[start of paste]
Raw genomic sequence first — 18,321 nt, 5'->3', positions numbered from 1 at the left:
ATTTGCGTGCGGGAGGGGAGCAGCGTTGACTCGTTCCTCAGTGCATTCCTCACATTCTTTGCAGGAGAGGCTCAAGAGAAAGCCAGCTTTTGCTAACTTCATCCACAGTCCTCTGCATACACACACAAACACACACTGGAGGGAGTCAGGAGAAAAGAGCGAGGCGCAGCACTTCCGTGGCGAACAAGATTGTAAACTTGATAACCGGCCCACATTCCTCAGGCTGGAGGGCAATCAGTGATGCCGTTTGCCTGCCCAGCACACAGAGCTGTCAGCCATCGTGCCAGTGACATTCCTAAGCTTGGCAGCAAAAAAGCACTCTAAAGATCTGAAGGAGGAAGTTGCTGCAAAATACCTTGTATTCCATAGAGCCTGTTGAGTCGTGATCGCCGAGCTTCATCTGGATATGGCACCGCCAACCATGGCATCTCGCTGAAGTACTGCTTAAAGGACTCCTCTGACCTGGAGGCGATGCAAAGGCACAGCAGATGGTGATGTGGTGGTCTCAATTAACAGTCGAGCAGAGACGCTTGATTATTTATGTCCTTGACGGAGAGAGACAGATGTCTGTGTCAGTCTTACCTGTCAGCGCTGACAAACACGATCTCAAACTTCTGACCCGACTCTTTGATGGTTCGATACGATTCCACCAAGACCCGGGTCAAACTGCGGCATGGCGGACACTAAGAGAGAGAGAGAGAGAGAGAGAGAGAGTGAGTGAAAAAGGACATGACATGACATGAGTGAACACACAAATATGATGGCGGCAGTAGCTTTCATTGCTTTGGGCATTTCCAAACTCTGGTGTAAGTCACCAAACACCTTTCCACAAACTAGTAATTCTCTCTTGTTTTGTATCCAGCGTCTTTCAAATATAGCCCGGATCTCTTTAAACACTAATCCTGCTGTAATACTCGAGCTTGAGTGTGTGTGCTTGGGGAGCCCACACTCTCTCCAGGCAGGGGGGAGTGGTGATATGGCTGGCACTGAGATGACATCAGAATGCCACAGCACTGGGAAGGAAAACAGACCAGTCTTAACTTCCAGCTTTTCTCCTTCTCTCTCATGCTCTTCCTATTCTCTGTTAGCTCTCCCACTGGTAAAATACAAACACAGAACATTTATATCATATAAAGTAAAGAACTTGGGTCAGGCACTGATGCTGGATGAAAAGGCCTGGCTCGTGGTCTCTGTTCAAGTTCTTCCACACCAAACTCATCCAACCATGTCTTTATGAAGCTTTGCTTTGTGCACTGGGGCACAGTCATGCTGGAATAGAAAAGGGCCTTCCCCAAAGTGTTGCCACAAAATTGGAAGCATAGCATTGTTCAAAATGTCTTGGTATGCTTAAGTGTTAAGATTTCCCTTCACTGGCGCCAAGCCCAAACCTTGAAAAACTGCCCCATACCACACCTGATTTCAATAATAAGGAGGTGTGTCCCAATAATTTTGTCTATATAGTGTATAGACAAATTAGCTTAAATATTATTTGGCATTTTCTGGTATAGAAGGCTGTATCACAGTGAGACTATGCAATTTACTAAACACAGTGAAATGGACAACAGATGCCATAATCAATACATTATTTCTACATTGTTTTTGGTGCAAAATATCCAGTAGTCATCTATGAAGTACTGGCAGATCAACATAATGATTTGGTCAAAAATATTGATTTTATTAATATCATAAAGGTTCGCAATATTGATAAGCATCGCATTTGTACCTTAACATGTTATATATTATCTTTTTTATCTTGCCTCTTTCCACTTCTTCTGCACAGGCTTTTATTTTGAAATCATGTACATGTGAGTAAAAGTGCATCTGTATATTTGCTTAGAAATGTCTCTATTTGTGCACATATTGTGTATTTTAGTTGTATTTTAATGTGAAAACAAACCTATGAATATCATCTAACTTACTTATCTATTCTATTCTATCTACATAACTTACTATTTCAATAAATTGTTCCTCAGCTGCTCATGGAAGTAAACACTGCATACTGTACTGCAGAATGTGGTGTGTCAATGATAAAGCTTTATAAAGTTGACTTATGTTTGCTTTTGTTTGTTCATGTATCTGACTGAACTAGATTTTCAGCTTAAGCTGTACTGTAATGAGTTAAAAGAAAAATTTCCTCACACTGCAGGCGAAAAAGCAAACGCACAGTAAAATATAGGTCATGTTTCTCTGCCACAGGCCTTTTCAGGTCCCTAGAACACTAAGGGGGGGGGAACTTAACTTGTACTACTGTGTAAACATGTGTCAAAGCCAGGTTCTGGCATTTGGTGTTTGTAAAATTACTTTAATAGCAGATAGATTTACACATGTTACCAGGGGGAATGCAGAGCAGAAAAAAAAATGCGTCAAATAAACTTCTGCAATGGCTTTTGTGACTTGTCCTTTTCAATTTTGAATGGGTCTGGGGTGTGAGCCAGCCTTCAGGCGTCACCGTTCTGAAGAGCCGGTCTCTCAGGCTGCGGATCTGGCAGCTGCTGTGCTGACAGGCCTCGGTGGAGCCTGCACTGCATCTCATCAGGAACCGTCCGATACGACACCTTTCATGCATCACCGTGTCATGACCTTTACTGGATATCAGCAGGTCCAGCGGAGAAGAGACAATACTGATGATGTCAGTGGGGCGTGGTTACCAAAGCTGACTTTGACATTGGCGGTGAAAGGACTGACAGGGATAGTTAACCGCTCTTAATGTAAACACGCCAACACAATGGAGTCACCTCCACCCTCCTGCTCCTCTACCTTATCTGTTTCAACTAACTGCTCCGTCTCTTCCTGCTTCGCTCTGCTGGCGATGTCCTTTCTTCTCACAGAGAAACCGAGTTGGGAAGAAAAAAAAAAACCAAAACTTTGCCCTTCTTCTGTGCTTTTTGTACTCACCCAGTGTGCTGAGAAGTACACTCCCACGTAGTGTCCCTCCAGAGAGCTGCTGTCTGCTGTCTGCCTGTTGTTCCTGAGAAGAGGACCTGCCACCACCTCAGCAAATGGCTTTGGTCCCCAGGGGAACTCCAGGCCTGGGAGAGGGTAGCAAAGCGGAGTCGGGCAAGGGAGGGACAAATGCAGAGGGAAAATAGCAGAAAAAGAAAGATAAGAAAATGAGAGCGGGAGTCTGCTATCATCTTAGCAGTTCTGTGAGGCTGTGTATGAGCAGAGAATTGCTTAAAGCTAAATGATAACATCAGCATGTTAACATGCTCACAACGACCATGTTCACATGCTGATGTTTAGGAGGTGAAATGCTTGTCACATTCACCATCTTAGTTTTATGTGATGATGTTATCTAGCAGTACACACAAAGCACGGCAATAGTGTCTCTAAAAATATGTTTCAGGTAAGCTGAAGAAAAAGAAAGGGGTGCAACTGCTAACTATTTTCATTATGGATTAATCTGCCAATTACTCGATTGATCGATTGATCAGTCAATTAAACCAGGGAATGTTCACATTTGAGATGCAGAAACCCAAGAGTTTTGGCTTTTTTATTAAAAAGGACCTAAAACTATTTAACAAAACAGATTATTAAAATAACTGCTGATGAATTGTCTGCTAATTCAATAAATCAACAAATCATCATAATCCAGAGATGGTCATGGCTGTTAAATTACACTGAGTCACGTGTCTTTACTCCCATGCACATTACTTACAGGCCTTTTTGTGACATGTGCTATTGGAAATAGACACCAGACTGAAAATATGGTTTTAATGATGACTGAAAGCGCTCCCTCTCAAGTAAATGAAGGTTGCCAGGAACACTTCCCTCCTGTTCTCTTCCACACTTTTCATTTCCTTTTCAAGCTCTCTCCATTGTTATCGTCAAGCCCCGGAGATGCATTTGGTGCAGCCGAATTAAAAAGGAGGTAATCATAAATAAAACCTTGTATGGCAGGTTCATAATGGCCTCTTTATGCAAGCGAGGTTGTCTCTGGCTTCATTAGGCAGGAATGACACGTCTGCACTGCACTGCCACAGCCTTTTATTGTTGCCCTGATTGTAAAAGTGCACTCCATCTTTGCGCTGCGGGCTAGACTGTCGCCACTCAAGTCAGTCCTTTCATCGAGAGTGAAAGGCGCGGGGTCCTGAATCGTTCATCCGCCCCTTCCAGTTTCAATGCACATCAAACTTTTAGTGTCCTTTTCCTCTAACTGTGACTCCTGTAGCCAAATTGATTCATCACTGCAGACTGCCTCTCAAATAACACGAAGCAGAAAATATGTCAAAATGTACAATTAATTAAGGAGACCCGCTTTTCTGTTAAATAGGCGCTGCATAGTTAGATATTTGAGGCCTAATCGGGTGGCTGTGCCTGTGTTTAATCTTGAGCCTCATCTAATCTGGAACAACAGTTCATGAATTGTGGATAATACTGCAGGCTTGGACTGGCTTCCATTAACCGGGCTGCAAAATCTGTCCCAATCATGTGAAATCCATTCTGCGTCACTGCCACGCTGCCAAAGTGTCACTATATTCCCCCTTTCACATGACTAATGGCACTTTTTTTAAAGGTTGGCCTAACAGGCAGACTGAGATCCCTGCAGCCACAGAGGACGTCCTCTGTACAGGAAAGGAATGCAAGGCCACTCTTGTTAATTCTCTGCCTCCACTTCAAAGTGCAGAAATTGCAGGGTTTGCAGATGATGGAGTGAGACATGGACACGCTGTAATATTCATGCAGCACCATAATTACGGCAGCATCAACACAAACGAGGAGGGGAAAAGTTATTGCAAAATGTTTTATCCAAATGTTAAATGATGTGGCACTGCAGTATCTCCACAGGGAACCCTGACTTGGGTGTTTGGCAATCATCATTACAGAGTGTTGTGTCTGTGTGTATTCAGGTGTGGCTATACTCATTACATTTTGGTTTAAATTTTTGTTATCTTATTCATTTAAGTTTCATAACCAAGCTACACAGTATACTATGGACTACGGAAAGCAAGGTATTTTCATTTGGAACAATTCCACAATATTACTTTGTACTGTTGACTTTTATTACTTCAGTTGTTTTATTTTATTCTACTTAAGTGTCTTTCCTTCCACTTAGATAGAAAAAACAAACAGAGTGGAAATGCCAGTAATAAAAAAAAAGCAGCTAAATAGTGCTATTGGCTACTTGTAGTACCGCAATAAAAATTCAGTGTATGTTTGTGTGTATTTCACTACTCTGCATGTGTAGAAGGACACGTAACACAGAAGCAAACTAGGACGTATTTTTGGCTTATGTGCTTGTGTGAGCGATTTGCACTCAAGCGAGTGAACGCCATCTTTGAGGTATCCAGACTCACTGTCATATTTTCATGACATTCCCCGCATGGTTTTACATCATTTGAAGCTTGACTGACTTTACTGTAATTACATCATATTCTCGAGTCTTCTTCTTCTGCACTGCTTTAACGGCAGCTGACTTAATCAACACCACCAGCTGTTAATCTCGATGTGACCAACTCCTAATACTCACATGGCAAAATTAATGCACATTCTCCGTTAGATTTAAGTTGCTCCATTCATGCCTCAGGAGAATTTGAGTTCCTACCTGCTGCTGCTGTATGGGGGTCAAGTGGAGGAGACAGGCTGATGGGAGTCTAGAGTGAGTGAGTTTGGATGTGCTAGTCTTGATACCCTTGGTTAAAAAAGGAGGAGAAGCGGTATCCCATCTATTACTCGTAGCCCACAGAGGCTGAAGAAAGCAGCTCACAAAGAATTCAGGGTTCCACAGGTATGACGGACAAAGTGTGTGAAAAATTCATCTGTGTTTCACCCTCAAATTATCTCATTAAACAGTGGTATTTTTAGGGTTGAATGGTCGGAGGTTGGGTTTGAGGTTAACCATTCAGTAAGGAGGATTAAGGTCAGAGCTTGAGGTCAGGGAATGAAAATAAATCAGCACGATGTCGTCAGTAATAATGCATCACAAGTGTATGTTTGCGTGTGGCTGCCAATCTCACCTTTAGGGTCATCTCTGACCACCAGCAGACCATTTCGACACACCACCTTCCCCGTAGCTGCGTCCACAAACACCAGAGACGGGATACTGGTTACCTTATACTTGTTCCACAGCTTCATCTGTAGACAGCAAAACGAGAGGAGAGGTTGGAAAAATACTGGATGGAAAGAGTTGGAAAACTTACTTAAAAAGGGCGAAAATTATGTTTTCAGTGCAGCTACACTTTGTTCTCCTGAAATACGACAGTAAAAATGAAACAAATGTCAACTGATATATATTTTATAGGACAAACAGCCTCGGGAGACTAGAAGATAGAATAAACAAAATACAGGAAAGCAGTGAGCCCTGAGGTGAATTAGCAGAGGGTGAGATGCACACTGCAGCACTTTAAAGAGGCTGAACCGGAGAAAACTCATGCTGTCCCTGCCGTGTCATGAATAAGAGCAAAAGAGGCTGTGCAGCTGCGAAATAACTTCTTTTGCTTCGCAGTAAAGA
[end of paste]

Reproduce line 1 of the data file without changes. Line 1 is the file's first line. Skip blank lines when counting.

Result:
Raw genomic sequence first — 18,321 nt, 5'->3', positions numbered from 1 at the left: